Sure, Google stands to gain from its innovation, but so does the entirecomputer-using universe. Tightly integrated search leverages the power of the Internet, the capabilities of always-on high-speed connections, and the knowledge base that has been created and is being stored on the world’s servers — and it does so better than anything except instant messaging and e-mail.
Running in Place
We already knew search was special. But now it’s been propelled to the top of the heap, a killer application that does what the Web is best at — using widely scattered information in a focused manner. Eventually, this kind of search functionality would have evolved even without Google. From the days of Windows 95, Microsoft has given users the ability to turn their desktops into browsers, but Google’s genius is to streamline the search “plug-in” so users don’t have to muck around with Microsoft’s active desktop settings.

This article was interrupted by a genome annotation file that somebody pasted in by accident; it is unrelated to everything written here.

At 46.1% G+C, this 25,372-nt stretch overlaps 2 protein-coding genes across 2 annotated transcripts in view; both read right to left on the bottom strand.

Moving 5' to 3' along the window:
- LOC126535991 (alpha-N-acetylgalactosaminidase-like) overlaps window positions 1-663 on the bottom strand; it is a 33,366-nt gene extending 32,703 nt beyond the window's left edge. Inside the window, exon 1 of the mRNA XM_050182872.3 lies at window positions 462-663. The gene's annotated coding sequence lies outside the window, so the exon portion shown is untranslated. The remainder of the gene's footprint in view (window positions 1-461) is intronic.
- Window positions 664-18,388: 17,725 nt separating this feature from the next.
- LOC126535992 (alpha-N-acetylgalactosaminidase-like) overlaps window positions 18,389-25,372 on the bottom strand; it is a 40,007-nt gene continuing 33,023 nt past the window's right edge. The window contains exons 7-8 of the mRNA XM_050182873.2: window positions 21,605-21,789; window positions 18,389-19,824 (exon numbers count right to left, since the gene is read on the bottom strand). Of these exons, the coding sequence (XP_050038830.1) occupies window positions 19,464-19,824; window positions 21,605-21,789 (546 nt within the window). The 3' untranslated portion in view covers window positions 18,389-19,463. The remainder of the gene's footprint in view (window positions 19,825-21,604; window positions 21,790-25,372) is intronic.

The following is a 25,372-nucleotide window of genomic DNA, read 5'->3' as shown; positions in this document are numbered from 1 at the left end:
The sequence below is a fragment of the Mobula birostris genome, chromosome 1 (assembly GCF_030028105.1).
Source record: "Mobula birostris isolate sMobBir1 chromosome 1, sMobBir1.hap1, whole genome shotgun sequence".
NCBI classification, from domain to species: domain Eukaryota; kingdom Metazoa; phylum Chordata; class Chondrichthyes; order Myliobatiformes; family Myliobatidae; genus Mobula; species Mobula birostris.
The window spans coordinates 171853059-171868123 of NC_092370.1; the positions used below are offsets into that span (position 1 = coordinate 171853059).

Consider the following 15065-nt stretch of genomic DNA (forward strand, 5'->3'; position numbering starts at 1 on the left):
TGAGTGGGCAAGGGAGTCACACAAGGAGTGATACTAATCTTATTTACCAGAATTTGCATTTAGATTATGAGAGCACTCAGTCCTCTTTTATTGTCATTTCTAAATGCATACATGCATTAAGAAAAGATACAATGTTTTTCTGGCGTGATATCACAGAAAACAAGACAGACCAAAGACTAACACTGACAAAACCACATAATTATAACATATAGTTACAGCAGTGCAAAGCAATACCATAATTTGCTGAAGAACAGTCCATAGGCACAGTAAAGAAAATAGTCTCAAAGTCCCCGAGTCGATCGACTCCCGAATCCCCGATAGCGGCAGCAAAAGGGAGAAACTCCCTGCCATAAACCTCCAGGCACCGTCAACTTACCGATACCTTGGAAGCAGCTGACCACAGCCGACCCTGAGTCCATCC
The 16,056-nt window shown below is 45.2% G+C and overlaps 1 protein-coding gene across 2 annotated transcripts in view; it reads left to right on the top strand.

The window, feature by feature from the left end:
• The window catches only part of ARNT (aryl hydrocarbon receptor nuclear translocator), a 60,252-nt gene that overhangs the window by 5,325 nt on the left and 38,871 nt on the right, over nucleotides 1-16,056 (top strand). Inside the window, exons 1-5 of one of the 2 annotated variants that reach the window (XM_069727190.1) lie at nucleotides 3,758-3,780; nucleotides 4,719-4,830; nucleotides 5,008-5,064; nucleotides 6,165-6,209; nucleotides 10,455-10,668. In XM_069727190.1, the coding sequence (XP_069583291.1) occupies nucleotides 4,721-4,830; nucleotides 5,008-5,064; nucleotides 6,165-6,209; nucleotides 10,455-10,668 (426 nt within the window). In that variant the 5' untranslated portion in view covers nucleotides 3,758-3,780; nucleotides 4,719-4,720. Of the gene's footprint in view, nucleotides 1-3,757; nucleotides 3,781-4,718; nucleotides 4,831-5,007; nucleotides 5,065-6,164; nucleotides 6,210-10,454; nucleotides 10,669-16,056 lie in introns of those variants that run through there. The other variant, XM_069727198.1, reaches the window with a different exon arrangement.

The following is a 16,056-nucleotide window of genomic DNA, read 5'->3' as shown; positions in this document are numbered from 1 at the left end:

But why wait for evolution to take place when you can leapfrog a few generations? Google has issued a modest reminder that technology is all about moving forward faster than the normal pace of change. Everyone else may be running to catch up now, but at least they’re running.
Note: The opinions expressed by our columnists are their own and do not necessarily reflect the views of the E-Commerce Times or its management.
I think Google’s deskbar is great but it’s no biggie to someone who was using Google since their first month of existence. My browser home page is my own web page and I have featured a Google search bar on my main page since Google’s first six months on the planet. Access to Google and all of my favorite search engines have only been a mouse click away ever since I discovered them.